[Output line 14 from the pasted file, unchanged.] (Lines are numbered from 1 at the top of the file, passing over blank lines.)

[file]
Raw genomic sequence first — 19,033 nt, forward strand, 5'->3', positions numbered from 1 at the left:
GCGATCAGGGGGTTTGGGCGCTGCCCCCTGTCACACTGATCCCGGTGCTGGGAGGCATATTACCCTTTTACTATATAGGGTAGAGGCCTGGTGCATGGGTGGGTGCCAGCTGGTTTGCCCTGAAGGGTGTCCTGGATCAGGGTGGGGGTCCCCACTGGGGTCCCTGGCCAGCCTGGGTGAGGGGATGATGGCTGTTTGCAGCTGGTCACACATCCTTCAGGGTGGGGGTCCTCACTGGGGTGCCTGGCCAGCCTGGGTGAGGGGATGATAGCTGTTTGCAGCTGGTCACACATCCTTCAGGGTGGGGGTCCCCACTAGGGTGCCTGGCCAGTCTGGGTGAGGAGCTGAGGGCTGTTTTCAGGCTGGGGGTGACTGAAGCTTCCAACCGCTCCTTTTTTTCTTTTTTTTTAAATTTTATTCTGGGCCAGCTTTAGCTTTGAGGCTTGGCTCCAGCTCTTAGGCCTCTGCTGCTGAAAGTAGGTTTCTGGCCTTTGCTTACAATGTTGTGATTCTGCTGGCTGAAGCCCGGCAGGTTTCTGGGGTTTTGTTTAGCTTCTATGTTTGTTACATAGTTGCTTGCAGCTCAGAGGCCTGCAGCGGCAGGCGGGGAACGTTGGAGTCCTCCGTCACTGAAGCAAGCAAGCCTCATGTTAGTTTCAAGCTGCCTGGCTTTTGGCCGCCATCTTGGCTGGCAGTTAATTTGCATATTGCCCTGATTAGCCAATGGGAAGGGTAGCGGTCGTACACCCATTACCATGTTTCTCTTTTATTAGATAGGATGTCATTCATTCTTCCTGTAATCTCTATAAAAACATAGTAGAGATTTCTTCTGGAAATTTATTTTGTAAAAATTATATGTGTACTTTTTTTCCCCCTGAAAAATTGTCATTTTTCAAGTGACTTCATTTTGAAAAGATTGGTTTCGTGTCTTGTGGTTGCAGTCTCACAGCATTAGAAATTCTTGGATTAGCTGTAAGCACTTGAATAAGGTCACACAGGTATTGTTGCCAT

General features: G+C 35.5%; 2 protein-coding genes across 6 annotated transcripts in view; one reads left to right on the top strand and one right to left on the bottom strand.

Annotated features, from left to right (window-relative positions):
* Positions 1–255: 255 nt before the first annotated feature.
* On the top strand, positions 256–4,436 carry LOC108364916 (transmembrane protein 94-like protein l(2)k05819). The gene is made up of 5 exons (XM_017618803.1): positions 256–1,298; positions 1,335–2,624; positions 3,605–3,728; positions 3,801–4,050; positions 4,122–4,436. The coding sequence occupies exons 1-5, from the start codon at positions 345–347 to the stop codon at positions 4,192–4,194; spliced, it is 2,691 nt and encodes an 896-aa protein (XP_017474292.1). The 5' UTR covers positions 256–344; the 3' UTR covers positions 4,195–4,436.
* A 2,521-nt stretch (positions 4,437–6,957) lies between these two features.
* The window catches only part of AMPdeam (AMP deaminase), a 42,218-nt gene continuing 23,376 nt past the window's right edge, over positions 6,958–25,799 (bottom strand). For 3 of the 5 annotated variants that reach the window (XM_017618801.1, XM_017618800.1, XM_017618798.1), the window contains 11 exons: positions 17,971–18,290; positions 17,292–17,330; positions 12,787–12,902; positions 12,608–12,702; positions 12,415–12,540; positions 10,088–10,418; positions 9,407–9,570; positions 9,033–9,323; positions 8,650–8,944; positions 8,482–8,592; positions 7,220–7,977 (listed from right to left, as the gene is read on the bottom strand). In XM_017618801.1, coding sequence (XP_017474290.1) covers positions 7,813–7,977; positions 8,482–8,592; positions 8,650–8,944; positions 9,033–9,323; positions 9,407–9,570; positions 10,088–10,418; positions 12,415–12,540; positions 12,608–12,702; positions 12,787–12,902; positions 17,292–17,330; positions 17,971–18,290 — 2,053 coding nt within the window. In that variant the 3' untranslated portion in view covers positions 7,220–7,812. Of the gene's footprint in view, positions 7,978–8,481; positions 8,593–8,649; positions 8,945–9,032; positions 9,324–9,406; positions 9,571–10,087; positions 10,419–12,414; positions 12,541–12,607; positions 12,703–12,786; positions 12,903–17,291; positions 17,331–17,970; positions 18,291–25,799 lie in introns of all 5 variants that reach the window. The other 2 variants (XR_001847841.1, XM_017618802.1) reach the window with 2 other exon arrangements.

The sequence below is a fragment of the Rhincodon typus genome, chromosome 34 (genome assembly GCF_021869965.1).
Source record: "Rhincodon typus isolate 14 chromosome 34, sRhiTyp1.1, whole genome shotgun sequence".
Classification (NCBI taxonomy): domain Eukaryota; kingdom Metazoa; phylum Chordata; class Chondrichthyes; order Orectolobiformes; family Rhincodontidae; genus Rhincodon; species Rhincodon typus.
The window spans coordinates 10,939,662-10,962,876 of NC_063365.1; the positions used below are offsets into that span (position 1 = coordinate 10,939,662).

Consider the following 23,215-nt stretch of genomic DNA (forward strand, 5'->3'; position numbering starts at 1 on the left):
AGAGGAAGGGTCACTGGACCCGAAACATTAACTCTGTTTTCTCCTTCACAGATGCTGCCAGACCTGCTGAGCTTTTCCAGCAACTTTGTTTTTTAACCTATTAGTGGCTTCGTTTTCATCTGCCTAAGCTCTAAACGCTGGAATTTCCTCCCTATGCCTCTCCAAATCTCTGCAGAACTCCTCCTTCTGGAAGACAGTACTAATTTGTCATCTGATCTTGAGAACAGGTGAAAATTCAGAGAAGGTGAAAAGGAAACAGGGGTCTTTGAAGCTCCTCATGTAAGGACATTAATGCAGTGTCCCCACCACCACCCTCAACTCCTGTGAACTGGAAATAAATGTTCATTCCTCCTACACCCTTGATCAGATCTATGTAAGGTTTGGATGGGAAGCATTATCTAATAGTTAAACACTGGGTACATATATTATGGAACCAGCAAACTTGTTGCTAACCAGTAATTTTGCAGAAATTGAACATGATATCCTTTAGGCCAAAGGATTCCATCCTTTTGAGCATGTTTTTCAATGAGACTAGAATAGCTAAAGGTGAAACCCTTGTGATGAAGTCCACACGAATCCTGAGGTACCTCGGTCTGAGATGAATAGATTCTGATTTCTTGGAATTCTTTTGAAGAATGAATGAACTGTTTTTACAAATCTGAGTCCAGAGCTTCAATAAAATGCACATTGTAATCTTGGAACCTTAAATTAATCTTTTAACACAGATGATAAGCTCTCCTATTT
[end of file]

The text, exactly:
AGAGGAAGGGTCACTGGACCCGAAACATTAACTCTGTTTTCTCCTTCACAGATGCTGCCAGACCTGCTGAGCTTTTCCAGCAACTTTGTTTTTTAACCTATTAGTGGCTTCGTTTTCATCTGCCTAAGCTCTAAACGCTGGAATTTCCTCCCTATGCCTCTCCAAATCTCTGCAGAACTCCTCCTTCTGGAAGACAGTACTAATTTGTCATCTGATCTTGAGAACAGGTGAAAATTCAGAGAAGGTGAAAAGGAAACAGGGGTCTTTGAAGCTCCTCATGTAAGGACATTAATGCAGTGTCCCCACCACCACCCTCAACTCCTGTGAACTGGAAATAAATGTTCATTCCTCCTACACCCTTGATCAGATCTATGTAAGGTTTGGATGGGAAGCATTATCTAATAGTTAAACACTGGGTACATATATTATGGAACCAGCAAACTTGTTGCTAACCAGTAATTTTGCAGAAATTGAACATGATATCCTTTAGGCCAAAGGATTCCATCCTTTTGAGCATGTTTTTCAATGAGACTAGAATAGCTAAAGGTGAAACCCTTGTGATGAAGTCCACACGAATCCTGAGGTACCTCGGTCTGAGATGAATAGATTCTGATTTCTTGGAATTCTTTTGAAGAATGAATGAACTGTTTTTACAAATCTGAGTCCAGAGCTTCAATAAAATGCACATTGTAATCTTGGAACCTTAAATTAATCTTTTAACACAGATGATAAGCTCTCCTATTT